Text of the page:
Now you might be thinking that given today’s economic situation, you should not be negotiating – you should just be happy you have a job offer. I’m not so sure this is the best approach. After all, if you can negotiate a compensation package that both benefits you and saves your employer money, they may be willing to work with you. Plus, it can start you off on the right foot with your new boss.
This said, it’s always wise to consider the things listed above before deciding your approach. You’re going to have to sit down and figure out all of this information before you talk to HR. Take some time to work out what you want and what you can live with. You may base these upon mundane things, like the amount of money you need to pay rent, buy food, and generally exist. Or they could be expressions of greater desires, like wanting to return to school or wanting flexible hours so you can stay with your children.
So, if you’re going through this process now, take some time and think about what you want. Having a clear idea of what you need versus what you’d love will help you to make smart concessions during negotiations, ensuring that at least your minimum needs are met.
Okay, have that list in hand?
Now, do the exact same thing, but for the other side. That’s right, pretend to be the hiring manager and think about what their BATNA, reservation price, target price, and sources of power are. I’ll help you a bit.
1. Their BATNA? Chances are it’s hiring someone else (you’re not the only fish in the pond).
2. Their Walk-Away Point? That depends on how much they want you, but chances are it’s not going to be much higher than the price of another candidate.
3. Their Target Rate? It’s probably the combination of benefits that will cost them as little as possible.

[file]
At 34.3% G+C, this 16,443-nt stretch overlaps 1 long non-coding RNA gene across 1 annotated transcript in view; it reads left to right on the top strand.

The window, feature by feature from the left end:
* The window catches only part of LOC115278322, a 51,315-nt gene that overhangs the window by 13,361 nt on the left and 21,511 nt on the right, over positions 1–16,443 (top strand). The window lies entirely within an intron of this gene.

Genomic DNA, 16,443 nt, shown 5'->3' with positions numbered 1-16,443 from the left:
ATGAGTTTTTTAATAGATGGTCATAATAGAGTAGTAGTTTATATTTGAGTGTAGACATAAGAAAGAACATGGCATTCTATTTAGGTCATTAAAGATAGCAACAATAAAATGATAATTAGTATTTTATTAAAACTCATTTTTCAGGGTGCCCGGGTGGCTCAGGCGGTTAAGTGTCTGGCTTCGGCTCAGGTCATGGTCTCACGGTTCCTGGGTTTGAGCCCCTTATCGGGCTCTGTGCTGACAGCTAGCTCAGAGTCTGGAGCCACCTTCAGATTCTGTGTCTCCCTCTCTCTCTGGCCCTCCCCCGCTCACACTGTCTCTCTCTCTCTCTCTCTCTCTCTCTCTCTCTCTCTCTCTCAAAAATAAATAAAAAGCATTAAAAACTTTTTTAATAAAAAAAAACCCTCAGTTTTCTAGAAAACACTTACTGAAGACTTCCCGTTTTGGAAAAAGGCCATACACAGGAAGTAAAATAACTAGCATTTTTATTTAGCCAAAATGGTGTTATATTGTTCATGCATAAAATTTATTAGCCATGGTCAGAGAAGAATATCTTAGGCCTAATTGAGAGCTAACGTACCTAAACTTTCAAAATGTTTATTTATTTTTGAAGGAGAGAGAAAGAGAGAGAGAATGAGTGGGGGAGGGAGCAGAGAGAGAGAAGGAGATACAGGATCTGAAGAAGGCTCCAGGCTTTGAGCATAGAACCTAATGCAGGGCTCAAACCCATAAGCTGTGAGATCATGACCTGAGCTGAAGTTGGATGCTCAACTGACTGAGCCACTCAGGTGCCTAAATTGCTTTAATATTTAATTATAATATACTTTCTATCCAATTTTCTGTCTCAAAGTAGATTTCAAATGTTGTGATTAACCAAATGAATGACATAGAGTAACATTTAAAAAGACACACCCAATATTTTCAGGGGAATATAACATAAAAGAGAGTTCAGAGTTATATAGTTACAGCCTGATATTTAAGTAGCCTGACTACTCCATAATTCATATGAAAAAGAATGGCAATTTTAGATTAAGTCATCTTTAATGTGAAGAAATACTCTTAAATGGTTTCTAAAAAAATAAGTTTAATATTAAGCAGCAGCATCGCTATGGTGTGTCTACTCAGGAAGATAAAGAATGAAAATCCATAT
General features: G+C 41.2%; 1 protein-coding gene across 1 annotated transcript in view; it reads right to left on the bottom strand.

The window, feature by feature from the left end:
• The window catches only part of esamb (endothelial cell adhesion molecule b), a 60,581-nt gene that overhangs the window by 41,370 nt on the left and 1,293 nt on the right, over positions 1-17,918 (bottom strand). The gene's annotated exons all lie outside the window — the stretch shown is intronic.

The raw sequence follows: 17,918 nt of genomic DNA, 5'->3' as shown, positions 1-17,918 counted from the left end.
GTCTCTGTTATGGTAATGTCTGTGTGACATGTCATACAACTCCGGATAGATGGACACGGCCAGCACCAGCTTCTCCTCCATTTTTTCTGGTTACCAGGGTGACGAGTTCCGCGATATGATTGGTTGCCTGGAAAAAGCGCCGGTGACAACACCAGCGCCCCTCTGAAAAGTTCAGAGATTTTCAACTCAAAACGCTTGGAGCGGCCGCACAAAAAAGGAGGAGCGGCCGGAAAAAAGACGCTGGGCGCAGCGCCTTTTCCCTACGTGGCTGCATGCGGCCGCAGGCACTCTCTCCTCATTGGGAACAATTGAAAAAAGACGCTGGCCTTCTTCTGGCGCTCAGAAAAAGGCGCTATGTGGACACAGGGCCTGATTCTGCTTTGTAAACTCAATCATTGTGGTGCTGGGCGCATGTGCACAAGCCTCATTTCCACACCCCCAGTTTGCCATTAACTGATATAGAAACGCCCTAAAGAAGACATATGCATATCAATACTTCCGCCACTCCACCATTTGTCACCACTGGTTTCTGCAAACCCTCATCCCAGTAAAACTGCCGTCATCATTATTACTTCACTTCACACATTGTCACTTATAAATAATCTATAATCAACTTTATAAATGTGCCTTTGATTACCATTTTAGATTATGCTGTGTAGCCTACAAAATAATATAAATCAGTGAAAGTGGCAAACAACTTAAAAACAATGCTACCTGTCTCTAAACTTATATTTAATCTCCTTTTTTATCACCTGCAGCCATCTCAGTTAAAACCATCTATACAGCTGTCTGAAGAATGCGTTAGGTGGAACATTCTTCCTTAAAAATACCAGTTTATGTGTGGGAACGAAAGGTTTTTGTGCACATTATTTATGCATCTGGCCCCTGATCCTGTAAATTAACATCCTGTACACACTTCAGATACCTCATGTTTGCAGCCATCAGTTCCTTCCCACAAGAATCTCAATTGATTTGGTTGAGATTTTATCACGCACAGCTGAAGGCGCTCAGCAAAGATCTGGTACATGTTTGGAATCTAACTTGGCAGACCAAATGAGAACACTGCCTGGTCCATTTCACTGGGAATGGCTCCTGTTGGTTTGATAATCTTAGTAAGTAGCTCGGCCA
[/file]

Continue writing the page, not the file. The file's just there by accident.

4. Their Sources Of Power? There are a few; again, one is their ability to hire someone else.
See a pattern here?
Of course, you’re not going to be 100% accurate in this assessment. If you were, then you wouldn’t have to negotiate – you’d know the perfect outcome that would satisfy both sides. Instead, the idea is to understand where the other side is coming from, figure out points of commonality, and look of for ways to satisfy the interests of both parties.
Don’t just take my word for it.
There are a number of books on the subject – Getting to Yes by Bruce Patton, William Ury, and Roger Fisher, and Bargaining for Advantage by G. Richard Shell are two that can get you on your way. You can also take a seminar or class on negotiation. Or, you can seek out a consultant who can assist you (just keep in mind that you’ll have to abide by what they negotiate for you).
The last thing you should keep in mind is you won’t become a master negotiator in a day. And, the one thing I guarantee is that you will make a mistake. Learning to negotiate takes time, study, and practice.
So, the next time you’re negotiating, consider how your interests align with the other party’s. Whether your deciding who does the dishes or what you’re being paid, at the very least, you’ll have a better understanding of what you want, and hopefully end up with an outcome you can live with.